In addition to its ability to improve the nervous system, vitamin B1 has a positive influence on the mind. A variety of nerve disorders, such as multiple sclerosis, Bell’s palsy, and age-related neuropathy are managed using this B vitamin. Studies have shown that it has the ability to help improve memory and concentration.
A healthy amount of vitamin B1 is able to stabilize and guard against the deficiency caused by cirrhosis, infections, hyperthyroidism, and the other effects of alcoholism.
Recommended Vitamin B1 (Thiamine) Dosage
Below is a table showing the recommended dietary allowances (RDA) for Vitamin B1 broken down by age and sex.
|Birth to 6 months||0.2 mg||0.2 mg|
|7 to 12 months||0.3 mg||0.3 mg|
|1 to 3 years||0.5 mg||0.5 mg|
|4 to 8 years||0.6 mg||0.6 mg|
|9 to 13 years||0.9 mg||0.9 mg|
|14 to 18 years||1.2 mg||1.0 mg|
|19 to 50 years||1.2 mg||1.1 mg|
|51+ years||1.2 mg||1.1 mg|
Vitamin B1 (Thiamine) Deficiency
The term “thiamine deficiency” is the term used to describe a state where the body does not have sufficient amounts of thiamine. There are several possible causes for thiamine deficiency, including a lack of thiamine in the diet, medications, or other health conditions.
The lack of thiamin can produce symptoms such as irritability, fatigue, and a decrease in appetite. Keeping thiamin deficiency at bay requires the consumption of a variety of thiamin-containing foods and, possibly, the addition of a thiamin supplement as part of an overall health program. If the condition has been detected using reliable lab tests, it can be treated with a high dose of supplementation.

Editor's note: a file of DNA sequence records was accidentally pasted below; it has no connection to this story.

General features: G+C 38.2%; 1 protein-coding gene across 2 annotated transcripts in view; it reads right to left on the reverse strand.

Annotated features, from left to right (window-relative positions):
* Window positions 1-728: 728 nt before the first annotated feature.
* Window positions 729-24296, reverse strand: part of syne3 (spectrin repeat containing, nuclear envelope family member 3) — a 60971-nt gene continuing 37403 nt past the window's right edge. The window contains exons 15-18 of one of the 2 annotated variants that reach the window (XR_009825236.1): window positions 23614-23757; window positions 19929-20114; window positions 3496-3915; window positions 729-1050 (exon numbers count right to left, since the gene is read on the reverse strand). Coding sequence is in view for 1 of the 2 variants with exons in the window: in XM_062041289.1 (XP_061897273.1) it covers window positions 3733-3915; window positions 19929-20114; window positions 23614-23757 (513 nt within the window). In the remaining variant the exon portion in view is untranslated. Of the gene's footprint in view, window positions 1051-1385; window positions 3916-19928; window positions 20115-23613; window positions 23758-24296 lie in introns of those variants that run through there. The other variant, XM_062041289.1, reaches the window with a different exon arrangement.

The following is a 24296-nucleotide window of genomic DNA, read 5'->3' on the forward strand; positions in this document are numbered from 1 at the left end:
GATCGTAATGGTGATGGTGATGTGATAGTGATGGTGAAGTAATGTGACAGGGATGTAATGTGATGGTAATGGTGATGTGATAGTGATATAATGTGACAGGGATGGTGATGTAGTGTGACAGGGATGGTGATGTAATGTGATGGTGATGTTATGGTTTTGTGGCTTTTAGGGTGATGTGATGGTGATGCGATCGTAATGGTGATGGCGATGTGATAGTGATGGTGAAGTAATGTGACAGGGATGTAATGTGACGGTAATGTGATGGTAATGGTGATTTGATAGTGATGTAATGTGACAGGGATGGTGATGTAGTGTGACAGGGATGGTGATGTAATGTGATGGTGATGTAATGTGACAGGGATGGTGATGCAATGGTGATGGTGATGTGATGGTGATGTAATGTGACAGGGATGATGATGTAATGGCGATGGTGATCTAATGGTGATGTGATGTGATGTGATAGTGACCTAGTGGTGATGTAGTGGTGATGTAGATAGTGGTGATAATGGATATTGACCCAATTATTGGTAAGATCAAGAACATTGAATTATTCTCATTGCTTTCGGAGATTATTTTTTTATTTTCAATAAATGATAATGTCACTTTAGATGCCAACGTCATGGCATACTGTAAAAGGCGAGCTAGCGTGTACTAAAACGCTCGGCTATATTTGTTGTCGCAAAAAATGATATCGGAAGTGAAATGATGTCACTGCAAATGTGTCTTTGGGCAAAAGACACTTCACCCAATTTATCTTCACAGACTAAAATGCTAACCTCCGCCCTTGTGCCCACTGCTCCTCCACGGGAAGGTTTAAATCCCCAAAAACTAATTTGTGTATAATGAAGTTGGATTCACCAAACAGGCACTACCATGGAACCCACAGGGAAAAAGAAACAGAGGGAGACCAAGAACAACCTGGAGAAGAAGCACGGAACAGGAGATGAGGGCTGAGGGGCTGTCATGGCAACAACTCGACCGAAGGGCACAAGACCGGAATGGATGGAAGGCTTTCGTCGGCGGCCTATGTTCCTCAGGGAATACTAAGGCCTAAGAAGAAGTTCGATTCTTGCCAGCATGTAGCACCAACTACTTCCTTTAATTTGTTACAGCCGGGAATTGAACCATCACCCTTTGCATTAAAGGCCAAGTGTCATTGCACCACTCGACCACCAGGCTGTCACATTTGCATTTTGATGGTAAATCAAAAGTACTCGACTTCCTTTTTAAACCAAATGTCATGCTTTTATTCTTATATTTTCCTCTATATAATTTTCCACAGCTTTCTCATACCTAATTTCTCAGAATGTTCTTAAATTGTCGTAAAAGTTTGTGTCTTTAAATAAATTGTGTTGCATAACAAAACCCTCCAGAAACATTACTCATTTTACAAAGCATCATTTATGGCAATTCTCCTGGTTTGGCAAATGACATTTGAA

Industrialized countries have a lower risk of developing thiamin deficiency because people have more regular access to foods that contain the thiamin that is required for their health. In spite of this, there are some groups of people that are more susceptible than others. These groups include pregnant women and people with an overactive thyroid because these groups need more of this nutrient due to their higher requirements.
WHAT CAUSES VITAMIN B1 DEFICIENCY?
It is a fact that most deficiencies occur as a result of inadequate dietary intake. Thiamine deficiency can also be caused by factors such as low absorption of the vitamin or an increase in its excretion from the body.
The following is a list of some of the most common causes of Thiamin deficiency.
- A diet that is deficient in Thiamin
- Anorexia Nervosa
- A diet high in processed carbohydrates
- Liver diseases
Who Gets Vitamin B1 Deficiency?
Despite being an essential nutrient, thiamin is not always available in sufficient quantities. Among the most likely groups to suffer from inadequate thiamin status are the following.